By Stephanie Cavanaugh
‘THE WILLOWS . . . leap into the air with tremendous verve, and in five years reached thirty feet.”
Thirty feet in five years. That’s my kind of tree, said my greedy little brain in yet another misguided thought.
Mirabel Osler’s A Gentle Plea for Chaos may be the perfectly named book for me, as chaos is my preferred state of being, and the worst one for me to dwell upon. Her acres upon English acres with their streams and hillocks have nothing to do with the two poor little patches of earth, one fore, one aft, of our unimposing townhouse. So far, in my reading, she’s planted 20 trees, and that’s Chapter One. Such space she has, a gulping wonder for a magpie eye like mine.
If one tree doesn’t satisfy, the next will. And, oh! Isn’t that one pretty. I’ll take three.
Meanwhile, I find the only problem with plants and trees too big or too many for the petite garden is that they are too big or too many for the petite garden. But will I ever learn?
For example, it is no small matter to remove a 15-year-old Kwanzan cherry when it has grown (in an I told you so manner) to a scale where one can prune branches from a second-floor window.
I will say, it certainly makes a statement.
Wouldn’t virtual reality be a wonder here. A hologram of a cherry in full bloom. As the tree doesn’t really exist, the ground can be planted with all manner of sun lovers, roses tumbling about with iris, peonies, petunias. O! to grow a zinnia.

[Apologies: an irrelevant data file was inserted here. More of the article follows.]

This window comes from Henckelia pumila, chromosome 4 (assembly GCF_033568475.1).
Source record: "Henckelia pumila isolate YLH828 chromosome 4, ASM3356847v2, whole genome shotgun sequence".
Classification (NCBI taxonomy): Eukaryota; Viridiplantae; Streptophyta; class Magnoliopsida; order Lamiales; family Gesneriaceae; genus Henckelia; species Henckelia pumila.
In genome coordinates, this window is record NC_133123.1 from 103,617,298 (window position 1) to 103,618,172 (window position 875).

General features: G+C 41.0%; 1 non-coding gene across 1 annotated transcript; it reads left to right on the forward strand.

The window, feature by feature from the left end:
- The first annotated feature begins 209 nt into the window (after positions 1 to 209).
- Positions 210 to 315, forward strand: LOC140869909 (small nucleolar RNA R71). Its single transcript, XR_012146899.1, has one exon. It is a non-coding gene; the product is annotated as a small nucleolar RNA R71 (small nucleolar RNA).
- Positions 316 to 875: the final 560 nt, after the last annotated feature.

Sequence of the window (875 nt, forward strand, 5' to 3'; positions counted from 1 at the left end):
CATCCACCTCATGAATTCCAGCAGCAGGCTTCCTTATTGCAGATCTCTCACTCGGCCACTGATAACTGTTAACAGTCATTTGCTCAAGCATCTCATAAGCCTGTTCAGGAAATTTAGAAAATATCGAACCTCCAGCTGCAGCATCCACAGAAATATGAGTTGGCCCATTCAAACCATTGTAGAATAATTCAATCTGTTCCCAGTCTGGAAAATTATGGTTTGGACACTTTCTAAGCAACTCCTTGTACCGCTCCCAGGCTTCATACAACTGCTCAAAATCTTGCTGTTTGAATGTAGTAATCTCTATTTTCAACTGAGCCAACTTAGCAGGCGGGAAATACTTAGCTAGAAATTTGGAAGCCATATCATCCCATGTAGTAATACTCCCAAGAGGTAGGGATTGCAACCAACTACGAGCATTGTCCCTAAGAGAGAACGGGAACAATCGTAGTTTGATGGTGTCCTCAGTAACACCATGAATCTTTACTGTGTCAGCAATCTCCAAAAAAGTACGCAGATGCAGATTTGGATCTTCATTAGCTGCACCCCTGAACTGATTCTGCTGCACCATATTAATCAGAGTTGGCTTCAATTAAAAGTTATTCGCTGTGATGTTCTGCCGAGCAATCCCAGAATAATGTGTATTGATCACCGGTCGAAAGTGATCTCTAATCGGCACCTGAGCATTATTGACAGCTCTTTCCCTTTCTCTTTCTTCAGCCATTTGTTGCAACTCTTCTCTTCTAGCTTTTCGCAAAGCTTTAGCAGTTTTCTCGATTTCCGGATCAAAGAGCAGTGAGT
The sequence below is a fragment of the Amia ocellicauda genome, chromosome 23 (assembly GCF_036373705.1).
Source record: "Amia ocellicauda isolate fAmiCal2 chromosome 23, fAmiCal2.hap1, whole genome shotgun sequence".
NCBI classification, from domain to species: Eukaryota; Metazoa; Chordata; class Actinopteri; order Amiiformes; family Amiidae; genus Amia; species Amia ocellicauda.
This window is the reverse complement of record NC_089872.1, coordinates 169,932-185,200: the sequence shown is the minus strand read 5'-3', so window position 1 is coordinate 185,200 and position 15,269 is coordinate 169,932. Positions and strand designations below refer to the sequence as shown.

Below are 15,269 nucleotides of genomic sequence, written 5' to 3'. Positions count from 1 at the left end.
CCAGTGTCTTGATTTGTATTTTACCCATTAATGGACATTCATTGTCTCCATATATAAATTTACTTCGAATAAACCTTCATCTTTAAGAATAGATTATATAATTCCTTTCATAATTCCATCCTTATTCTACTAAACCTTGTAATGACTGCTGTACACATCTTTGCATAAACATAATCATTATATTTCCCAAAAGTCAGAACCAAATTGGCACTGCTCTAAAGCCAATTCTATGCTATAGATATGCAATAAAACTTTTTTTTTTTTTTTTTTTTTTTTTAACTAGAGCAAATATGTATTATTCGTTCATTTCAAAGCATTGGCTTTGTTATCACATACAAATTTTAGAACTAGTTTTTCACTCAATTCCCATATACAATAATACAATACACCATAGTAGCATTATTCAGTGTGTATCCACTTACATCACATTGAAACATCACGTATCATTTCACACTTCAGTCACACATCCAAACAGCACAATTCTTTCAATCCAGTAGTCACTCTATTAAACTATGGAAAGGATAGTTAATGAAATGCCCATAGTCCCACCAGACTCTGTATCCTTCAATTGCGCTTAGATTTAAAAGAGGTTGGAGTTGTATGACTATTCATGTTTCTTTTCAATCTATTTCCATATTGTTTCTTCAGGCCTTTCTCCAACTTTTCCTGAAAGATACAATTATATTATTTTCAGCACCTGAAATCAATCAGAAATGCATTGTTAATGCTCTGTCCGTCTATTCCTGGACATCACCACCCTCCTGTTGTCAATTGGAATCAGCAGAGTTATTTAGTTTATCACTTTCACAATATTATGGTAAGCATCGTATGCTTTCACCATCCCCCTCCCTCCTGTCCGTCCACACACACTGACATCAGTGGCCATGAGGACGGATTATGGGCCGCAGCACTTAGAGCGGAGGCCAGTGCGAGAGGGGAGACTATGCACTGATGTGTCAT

And wouldn’t it be grand to revisit that hologram in, say, January, when (if) snow piles up on the porch railings and the garage roof. An explosion of pink in the depth of winter white.
Meanwhile, the cherry, the real one, is the largest of our gardening misadventures. It was chosen for precisely what it has become, a massive screen between our garden and the townhouses that grew up in what was once a schoolyard parking lot behind our garage. Why, one could romp naked beneath it in midsummer and none but a neighboring gymnast could catch a glimpse, which I wouldn’t recommend, by the way.
Grow it certainly did. Each year the struggle remains to find anything that will flower beneath its mighty limbs.
Luckily, I’ve grown fond of shade, and enjoying the calm of various tones of green and those plants happy to flourish, or at least exist, in severely dappled shade. Ferns, hydrangeas, and the like. I’ve also grown to appreciate pot gardening, meaning plants grown in pots; there’s not enough sun for the other sort. These can be moved to chase the sunshine, sometimes several times a day if I’m of a mind to (usually not).
In a week or two I can clip some stems from the tree and force the blooms in a vase. Another few weeks and the tree itself will burst into double-ruffled pink flowers— unlike the comparatively prissy petals of the Yoshino cherries that surround the Tidal Basin,* looking like a wedding party with a motley assortment of guests, obese families in a shouting match of plaid shorts and shirts, so they can find one another. Sniff.
Ours are riotously fleshy, flashy flowers that will last a week or so, depending on how cool the air remains, and will then snow down upon the flower beds in a dense pink mulch punctuated by pink and purple tulips.
A storybook fantasy, so brief. So pleasurable.
Perhaps . . . it’s not a mistake.
*The National Park Service says peak bloom of the Yoshino cherries should be March 22 to 25, 2022. The annual Cherry Blossom Festival, which sometimes coincides with the blooming of the trees, is from March 20 to April 17. Check out the events here.
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